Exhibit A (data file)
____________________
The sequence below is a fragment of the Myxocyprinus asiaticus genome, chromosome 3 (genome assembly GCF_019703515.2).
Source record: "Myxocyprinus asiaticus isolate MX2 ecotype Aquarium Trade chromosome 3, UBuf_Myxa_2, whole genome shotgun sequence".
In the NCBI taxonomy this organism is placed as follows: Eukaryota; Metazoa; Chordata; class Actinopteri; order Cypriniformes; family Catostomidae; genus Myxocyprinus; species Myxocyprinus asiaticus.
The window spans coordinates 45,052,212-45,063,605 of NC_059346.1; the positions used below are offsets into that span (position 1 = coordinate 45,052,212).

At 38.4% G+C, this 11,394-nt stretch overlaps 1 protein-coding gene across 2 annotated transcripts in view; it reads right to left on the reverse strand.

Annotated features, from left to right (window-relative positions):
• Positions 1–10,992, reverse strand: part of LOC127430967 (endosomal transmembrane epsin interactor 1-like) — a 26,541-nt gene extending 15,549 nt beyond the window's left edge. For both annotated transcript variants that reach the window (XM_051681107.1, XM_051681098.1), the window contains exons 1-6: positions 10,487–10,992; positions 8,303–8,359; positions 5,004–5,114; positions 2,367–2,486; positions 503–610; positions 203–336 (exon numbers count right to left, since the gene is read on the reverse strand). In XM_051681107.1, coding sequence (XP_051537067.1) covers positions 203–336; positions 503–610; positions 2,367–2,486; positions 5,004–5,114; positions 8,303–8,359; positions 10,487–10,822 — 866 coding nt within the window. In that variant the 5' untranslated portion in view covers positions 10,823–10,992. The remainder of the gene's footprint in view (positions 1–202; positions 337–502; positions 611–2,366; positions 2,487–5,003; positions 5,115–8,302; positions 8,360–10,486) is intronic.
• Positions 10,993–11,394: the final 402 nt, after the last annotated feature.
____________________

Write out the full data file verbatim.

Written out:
The sequence below is a fragment of the Myxocyprinus asiaticus genome, chromosome 3 (genome assembly GCF_019703515.2).
Source record: "Myxocyprinus asiaticus isolate MX2 ecotype Aquarium Trade chromosome 3, UBuf_Myxa_2, whole genome shotgun sequence".
In the NCBI taxonomy this organism is placed as follows: Eukaryota; Metazoa; Chordata; class Actinopteri; order Cypriniformes; family Catostomidae; genus Myxocyprinus; species Myxocyprinus asiaticus.
The window spans coordinates 45,052,212-45,063,605 of NC_059346.1; the positions used below are offsets into that span (position 1 = coordinate 45,052,212).

At 38.4% G+C, this 11,394-nt stretch overlaps 1 protein-coding gene across 2 annotated transcripts in view; it reads right to left on the reverse strand.

Annotated features, from left to right (window-relative positions):
• Positions 1–10,992, reverse strand: part of LOC127430967 (endosomal transmembrane epsin interactor 1-like) — a 26,541-nt gene extending 15,549 nt beyond the window's left edge. For both annotated transcript variants that reach the window (XM_051681107.1, XM_051681098.1), the window contains exons 1-6: positions 10,487–10,992; positions 8,303–8,359; positions 5,004–5,114; positions 2,367–2,486; positions 503–610; positions 203–336 (exon numbers count right to left, since the gene is read on the reverse strand). In XM_051681107.1, coding sequence (XP_051537067.1) covers positions 203–336; positions 503–610; positions 2,367–2,486; positions 5,004–5,114; positions 8,303–8,359; positions 10,487–10,822 — 866 coding nt within the window. In that variant the 5' untranslated portion in view covers positions 10,823–10,992. The remainder of the gene's footprint in view (positions 1–202; positions 337–502; positions 611–2,366; positions 2,487–5,003; positions 5,115–8,302; positions 8,360–10,486) is intronic.
• Positions 10,993–11,394: the final 402 nt, after the last annotated feature.